Mark Sanchez’s lack of preseason play — he only quarterbacked three series in four games — didn’t turn out to be a sign the veteran would be cut when rosters were reduced to 53 on Saturday.
The Bears will move forward with three quarterbacks on their Week 1, with Sanchez likely serving as an emergency backup while Mitchell Trubisky continues to develop behind the scenes at Halas Hall. Sanchez, with 72 career starts and six more in the playoffs, will also lend some veteran leadership to a quarterback room with only 18 starts between its other two players (all of which belong to Mike Glennon).
“Mark’s been one of those mentors for me,” Trubisky said. “He just has so much knowledge being in the league for nine years now, he’s seen so many defenses and knows how to come into a new team how to study a new playbook. This playbook is new to him and me since I just got here as well, so he’s giving me tips about how to remember things, pick them up faster, how to study film on a weekly basis and really just how to carry yourself in the huddle. He helps me a lot with situational scenarios throughout the game, just always knowing what’s going on in the back of your mind, stuff like that. So he’s been awesome.”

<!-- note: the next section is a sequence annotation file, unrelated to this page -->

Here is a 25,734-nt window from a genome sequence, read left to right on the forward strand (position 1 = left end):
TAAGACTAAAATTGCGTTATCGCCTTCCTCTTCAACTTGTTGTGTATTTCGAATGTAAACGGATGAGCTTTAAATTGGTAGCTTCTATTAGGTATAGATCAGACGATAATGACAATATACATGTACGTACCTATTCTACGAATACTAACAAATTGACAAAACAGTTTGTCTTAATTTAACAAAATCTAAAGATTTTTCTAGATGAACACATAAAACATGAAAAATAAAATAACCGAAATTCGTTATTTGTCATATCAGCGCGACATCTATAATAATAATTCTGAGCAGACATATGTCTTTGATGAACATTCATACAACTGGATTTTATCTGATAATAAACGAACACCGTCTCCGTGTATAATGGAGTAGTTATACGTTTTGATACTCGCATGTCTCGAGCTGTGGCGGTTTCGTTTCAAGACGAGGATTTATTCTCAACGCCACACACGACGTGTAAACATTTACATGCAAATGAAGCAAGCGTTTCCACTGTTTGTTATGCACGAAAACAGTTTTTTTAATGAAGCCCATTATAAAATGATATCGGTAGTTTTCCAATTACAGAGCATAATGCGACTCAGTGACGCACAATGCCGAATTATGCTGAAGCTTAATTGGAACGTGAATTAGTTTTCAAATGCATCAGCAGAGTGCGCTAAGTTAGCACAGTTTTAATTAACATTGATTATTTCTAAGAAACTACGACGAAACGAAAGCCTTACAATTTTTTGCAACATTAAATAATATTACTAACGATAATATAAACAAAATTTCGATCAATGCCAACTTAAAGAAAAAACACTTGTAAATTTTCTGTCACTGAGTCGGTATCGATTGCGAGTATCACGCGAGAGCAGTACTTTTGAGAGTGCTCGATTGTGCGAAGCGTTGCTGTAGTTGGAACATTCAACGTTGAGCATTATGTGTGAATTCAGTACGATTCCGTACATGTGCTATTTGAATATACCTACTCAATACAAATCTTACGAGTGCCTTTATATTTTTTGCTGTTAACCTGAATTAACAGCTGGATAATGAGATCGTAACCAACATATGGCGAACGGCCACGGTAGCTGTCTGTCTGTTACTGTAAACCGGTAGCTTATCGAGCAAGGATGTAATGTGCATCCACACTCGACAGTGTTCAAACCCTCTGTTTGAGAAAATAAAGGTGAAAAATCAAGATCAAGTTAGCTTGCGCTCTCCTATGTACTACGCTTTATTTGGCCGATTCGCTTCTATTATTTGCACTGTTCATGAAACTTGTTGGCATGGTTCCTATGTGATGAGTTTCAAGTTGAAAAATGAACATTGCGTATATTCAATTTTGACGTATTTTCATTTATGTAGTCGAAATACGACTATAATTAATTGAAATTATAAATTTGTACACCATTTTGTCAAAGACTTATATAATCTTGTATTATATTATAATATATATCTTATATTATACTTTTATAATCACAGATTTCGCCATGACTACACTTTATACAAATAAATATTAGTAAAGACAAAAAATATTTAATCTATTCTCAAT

Said Glennon in mid-August: “He's kind of the guy that when things are slouching a little bit at practice he kind of picks you up and makes you get back on track. He has a ton of experience in the NFL. He's good in the meetings. … He's been a great addition for the quarterback room.”
In keeping Sanchez, the Bears can control when Trubisky makes his regular season debut — i.e., they won’t have to insert him into a game in case something happens to Glennon because he’s the only other active quarterback on the sidelines. While Trubisky sped up his development timeline during training camp, the Bears will remain cautious with their second overall pick. When he makes his debut, it’ll be under the best possible conditions the Bears can manage.
Trubisky, too, could be among the inactive players on gameday if the Bears don’t plan to use him with Sanchez as the backup. Having Sanchez on the roster may not change when Trubisky makes his first start — if the Bears believe he gives them a better chance to win, he’ll play. But it does mean Trubisky won’t be the team’s backup, at least to begin the season.
“Mark’s a great teammate,” coach John Fox said. “He’s been tremendous for both our younger quarterbacks. He’s got the most experience of that room. So I think he brings a lot to the table as far as helping the other quarterbacks.”